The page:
“[STRONGER] recommends that the COGCC work with stakeholders to review how available information is used to determine minimum surface casing depths and how those depths assure that casing and cementing procedures are adequate to protect fresh groundwater,” the October STRONGER report reads.
COGCC director David Neslin said on Tuesday that fracking chemical “disclosure is not our first line of environmental defense. It’s important for transparency, it’s important to build public confidence, but our first line of environmental defense is the integrity of the wellbore. It’s the work that our engineers and environmental staff do in reviewing the permit applications.”
Neslin has long said that disclosure won’t stop spills caused by bad cement jobs of wellbores, pipeline problems or leaks from holding ponds that store fracking and other fluids. On Tuesday he said another line of environmental defense is “groundwater sampling, baseline sampling that we require our operators to do, and the prompt response that our field inspectors make when complaints or allegations of impact arise.”
WRA, however, would like to see another rulemaking on both the STRONGER recommendations and “a mandatory program for baseline testing, monitoring and tracers to protect our water quality.”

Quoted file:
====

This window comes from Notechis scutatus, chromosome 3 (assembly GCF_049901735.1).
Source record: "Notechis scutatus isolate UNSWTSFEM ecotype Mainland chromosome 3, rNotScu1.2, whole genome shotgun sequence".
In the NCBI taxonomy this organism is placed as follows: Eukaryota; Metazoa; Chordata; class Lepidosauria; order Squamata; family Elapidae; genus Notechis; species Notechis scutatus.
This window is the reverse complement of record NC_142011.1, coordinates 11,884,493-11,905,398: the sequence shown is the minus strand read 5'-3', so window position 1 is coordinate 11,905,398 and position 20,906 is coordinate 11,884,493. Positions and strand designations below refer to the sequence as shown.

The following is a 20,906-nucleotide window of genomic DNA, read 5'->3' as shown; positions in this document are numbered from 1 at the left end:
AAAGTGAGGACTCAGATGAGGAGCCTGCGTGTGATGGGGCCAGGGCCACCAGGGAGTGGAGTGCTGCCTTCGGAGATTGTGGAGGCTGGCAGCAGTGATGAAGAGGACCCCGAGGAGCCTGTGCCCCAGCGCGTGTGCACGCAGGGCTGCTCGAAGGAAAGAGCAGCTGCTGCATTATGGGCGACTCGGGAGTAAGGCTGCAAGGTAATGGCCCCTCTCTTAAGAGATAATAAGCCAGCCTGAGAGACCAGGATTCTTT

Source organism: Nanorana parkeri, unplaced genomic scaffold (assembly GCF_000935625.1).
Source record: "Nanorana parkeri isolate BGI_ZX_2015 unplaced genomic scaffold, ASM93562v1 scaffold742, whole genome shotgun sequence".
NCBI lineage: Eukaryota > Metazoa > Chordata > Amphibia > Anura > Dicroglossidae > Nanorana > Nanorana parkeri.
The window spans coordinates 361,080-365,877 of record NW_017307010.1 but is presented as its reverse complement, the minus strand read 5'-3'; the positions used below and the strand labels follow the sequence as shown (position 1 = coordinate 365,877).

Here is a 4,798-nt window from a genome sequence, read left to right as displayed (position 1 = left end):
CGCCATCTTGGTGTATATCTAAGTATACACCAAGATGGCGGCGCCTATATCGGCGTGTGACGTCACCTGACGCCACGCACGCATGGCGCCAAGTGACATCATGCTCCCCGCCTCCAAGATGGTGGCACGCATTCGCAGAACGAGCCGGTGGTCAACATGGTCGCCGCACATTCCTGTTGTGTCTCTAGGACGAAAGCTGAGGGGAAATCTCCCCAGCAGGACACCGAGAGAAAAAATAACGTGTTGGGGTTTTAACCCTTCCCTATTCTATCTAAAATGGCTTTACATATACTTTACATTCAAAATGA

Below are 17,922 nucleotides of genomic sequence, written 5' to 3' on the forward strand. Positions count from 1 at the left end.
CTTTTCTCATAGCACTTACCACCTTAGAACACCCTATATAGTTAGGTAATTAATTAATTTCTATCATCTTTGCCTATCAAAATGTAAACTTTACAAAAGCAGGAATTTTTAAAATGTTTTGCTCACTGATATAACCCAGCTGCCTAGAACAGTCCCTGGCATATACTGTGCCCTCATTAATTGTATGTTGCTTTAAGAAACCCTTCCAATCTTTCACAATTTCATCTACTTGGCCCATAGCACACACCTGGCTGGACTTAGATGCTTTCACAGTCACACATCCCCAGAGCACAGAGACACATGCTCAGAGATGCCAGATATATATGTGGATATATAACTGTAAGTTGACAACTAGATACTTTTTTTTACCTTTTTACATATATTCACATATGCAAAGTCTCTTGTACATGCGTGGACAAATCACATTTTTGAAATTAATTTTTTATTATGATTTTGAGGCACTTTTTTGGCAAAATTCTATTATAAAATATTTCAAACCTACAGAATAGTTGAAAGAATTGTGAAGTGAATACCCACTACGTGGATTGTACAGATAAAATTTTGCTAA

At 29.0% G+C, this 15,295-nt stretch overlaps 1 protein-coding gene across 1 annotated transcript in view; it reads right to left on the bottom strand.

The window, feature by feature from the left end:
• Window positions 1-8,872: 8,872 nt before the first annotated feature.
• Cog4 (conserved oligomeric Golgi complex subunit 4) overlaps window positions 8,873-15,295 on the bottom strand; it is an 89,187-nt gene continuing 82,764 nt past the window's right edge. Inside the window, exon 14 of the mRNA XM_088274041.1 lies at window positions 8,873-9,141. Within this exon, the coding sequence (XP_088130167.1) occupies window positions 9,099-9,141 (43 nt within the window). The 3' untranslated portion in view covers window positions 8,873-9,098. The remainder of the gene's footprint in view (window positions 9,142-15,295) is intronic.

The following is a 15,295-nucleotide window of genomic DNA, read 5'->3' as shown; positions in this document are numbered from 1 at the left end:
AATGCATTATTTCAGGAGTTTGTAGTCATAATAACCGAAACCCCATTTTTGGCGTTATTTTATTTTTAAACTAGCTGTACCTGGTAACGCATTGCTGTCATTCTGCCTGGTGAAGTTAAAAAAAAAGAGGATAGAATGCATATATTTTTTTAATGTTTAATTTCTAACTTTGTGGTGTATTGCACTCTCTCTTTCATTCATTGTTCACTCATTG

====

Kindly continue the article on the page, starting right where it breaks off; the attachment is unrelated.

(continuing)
“Baseline testing can help eliminate the he said, she said arguments over contamination so that we can focus on keeping people safe,” WRA’s Chiropolos said. “One sick person is one too many. The [COGCC] should continue to be proactive in 2012 in order to protect Colorado families and our water.”[…]
“Colorado citizens are justifiably worried about the practice of fracking and deserve full confidence that the state is protecting the quality of their air, water and soil,” said Josh Joswick, energy issues organizer of the San Juan Citizens Alliance. Joswick was a La Plata County commissioner when local drilling rules were implemented in that gas-rich area of the state.
Increased drilling activity on the Front Range from Colorado Springs all the way north of Denver to the Wyoming state line will occur where far more Coloradans live than on the sparsely populated Western Slope. “This [disclosure] compromise means there is no free pass for drilling firms,” state Rep. Deb Gardner, D-Longmont, said in a release. “There is now a greater degree of checks and balances.”